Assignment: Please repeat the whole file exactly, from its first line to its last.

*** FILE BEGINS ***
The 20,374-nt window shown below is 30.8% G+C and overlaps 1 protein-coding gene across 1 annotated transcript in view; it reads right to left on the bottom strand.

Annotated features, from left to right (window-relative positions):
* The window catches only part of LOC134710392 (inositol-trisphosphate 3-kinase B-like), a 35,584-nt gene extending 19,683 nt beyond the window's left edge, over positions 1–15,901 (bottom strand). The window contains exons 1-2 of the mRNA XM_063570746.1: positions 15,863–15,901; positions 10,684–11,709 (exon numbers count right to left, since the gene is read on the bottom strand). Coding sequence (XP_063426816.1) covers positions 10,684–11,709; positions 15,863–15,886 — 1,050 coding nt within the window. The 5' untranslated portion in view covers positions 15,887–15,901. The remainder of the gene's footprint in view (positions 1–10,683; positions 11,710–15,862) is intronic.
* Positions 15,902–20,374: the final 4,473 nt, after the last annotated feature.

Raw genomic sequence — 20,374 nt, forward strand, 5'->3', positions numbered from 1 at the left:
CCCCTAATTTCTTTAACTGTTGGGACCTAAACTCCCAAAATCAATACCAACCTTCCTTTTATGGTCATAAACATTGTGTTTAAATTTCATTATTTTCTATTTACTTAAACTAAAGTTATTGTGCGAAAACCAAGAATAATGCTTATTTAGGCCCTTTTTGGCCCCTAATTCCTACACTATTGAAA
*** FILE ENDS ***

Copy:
The 20,374-nt window shown below is 30.8% G+C and overlaps 1 protein-coding gene across 1 annotated transcript in view; it reads right to left on the bottom strand.

Annotated features, from left to right (window-relative positions):
* The window catches only part of LOC134710392 (inositol-trisphosphate 3-kinase B-like), a 35,584-nt gene extending 19,683 nt beyond the window's left edge, over positions 1–15,901 (bottom strand). The window contains exons 1-2 of the mRNA XM_063570746.1: positions 15,863–15,901; positions 10,684–11,709 (exon numbers count right to left, since the gene is read on the bottom strand). Coding sequence (XP_063426816.1) covers positions 10,684–11,709; positions 15,863–15,886 — 1,050 coding nt within the window. The 5' untranslated portion in view covers positions 15,887–15,901. The remainder of the gene's footprint in view (positions 1–10,683; positions 11,710–15,862) is intronic.
* Positions 15,902–20,374: the final 4,473 nt, after the last annotated feature.

Raw genomic sequence — 20,374 nt, forward strand, 5'->3', positions numbered from 1 at the left:
CCCCTAATTTCTTTAACTGTTGGGACCTAAACTCCCAAAATCAATACCAACCTTCCTTTTATGGTCATAAACATTGTGTTTAAATTTCATTATTTTCTATTTACTTAAACTAAAGTTATTGTGCGAAAACCAAGAATAATGCTTATTTAGGCCCTTTTTGGCCCCTAATTCCTACACTATTGAAA